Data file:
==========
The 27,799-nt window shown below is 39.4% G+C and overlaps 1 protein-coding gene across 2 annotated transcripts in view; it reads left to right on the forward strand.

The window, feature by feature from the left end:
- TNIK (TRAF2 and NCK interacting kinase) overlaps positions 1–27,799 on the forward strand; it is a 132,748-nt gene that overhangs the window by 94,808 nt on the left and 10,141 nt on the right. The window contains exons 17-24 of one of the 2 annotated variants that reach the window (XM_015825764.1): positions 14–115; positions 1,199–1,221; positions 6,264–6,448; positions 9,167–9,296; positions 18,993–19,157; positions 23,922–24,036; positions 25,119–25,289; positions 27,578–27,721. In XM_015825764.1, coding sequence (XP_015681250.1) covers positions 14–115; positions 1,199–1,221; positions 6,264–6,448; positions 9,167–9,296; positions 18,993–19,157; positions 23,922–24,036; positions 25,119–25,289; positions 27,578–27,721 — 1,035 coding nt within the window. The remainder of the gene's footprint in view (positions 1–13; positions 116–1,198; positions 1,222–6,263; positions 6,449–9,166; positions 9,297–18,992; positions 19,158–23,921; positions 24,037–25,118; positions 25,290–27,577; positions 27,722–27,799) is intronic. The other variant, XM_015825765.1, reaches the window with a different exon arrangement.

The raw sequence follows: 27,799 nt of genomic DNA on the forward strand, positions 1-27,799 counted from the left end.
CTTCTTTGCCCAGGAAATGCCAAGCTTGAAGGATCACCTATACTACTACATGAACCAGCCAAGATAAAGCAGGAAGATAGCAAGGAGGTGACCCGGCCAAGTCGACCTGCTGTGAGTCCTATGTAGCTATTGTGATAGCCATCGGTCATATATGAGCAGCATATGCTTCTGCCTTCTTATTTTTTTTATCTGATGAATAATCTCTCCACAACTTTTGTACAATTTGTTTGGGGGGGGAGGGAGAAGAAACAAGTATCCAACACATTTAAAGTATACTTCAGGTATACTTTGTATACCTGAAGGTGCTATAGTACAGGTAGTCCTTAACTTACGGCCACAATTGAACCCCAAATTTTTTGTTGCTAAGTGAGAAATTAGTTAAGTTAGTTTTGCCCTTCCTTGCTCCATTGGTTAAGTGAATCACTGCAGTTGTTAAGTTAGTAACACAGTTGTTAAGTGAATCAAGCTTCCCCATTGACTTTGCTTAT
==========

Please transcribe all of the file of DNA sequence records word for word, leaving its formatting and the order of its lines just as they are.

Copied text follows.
The 27,799-nt window shown below is 39.4% G+C and overlaps 1 protein-coding gene across 2 annotated transcripts in view; it reads left to right on the forward strand.

The window, feature by feature from the left end:
- TNIK (TRAF2 and NCK interacting kinase) overlaps positions 1–27,799 on the forward strand; it is a 132,748-nt gene that overhangs the window by 94,808 nt on the left and 10,141 nt on the right. The window contains exons 17-24 of one of the 2 annotated variants that reach the window (XM_015825764.1): positions 14–115; positions 1,199–1,221; positions 6,264–6,448; positions 9,167–9,296; positions 18,993–19,157; positions 23,922–24,036; positions 25,119–25,289; positions 27,578–27,721. In XM_015825764.1, coding sequence (XP_015681250.1) covers positions 14–115; positions 1,199–1,221; positions 6,264–6,448; positions 9,167–9,296; positions 18,993–19,157; positions 23,922–24,036; positions 25,119–25,289; positions 27,578–27,721 — 1,035 coding nt within the window. The remainder of the gene's footprint in view (positions 1–13; positions 116–1,198; positions 1,222–6,263; positions 6,449–9,166; positions 9,297–18,992; positions 19,158–23,921; positions 24,037–25,118; positions 25,290–27,577; positions 27,722–27,799) is intronic. The other variant, XM_015825765.1, reaches the window with a different exon arrangement.

The raw sequence follows: 27,799 nt of genomic DNA on the forward strand, positions 1-27,799 counted from the left end.
CTTCTTTGCCCAGGAAATGCCAAGCTTGAAGGATCACCTATACTACTACATGAACCAGCCAAGATAAAGCAGGAAGATAGCAAGGAGGTGACCCGGCCAAGTCGACCTGCTGTGAGTCCTATGTAGCTATTGTGATAGCCATCGGTCATATATGAGCAGCATATGCTTCTGCCTTCTTATTTTTTTTATCTGATGAATAATCTCTCCACAACTTTTGTACAATTTGTTTGGGGGGGGAGGGAGAAGAAACAAGTATCCAACACATTTAAAGTATACTTCAGGTATACTTTGTATACCTGAAGGTGCTATAGTACAGGTAGTCCTTAACTTACGGCCACAATTGAACCCCAAATTTTTTGTTGCTAAGTGAGAAATTAGTTAAGTTAGTTTTGCCCTTCCTTGCTCCATTGGTTAAGTGAATCACTGCAGTTGTTAAGTTAGTAACACAGTTGTTAAGTGAATCAAGCTTCCCCATTGACTTTGCTTAT